Experimental Brain Research

, Volume 143, Issue 2, pp 198–211

Hitting moving objects: is target speed used in guiding the hand?

  • Anne-Marie Brouwer
  • Eli Brenner
  • Jeroen B. J. Smeets
Research Article

DOI: 10.1007/s00221-001-0980-x

Cite this article as:
Brouwer, AM., Brenner, E. & Smeets, J.B.J. Exp Brain Res (2002) 143: 198. doi:10.1007/s00221-001-0980-x

Abstract

We investigated what information subjects use when trying to hit moving targets. In particular, whether only visual information about the target’s position is used to guide the hand to the place of interception or also information about its speed. Subjects hit targets that moved at different constant speeds and disappeared from view after varying amounts of time. This prevented the subjects from updating position information during the time that the target was invisible. Subjects hit further ahead of the disappearing point when the target moved faster, but not as much as they should have on the basis of the target’s speed. This could be because more time is needed to perceive and use the correct speed than was available before the target disappeared. It could also be due to a speed-related misperception of the target’s final position. The results of a second experiment were more consistent with the latter hypothesis. In a third experiment we moved the background to manipulate the perceived speed. This did not affect the hitting positions. We conclude that subjects respond only to the changing target position. Target speed influences the direction in which the hand moves indirectly, possibly via a speed-related misperception of position.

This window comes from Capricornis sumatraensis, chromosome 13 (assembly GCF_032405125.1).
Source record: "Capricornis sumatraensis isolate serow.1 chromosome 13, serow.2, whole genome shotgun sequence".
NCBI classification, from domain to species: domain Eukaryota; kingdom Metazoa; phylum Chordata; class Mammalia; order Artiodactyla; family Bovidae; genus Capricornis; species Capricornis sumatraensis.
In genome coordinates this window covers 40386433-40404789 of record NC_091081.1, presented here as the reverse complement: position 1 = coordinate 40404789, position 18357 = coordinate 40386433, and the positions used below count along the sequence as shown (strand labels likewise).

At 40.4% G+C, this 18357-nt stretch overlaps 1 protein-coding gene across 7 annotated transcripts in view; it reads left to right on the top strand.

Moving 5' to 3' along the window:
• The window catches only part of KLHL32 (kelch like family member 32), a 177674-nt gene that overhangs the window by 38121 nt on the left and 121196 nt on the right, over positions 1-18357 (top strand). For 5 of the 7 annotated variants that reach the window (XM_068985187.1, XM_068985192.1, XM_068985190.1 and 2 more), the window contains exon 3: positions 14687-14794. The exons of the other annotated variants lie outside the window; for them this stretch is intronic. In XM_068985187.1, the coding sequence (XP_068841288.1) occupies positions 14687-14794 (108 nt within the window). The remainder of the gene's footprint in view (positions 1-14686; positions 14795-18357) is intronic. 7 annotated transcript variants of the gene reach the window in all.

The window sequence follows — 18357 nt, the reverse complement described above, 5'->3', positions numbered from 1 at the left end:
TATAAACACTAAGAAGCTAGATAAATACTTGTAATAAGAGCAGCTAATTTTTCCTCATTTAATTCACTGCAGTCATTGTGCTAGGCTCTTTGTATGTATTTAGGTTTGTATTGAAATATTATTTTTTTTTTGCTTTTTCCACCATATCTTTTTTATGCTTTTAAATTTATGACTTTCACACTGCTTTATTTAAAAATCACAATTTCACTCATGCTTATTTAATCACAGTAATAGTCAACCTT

Keywords

Arm movementVisuomotor controlInterceptionSpeedPosition

Copyright information

© Springer-Verlag 2002

Authors and Affiliations

  • Anne-Marie Brouwer
    • 1
  • Eli Brenner
    • 1
  • Jeroen B. J. Smeets
    • 1
  1. 1.Neuroscience InstituteErasmus University RotterdamRotterdamThe Netherlands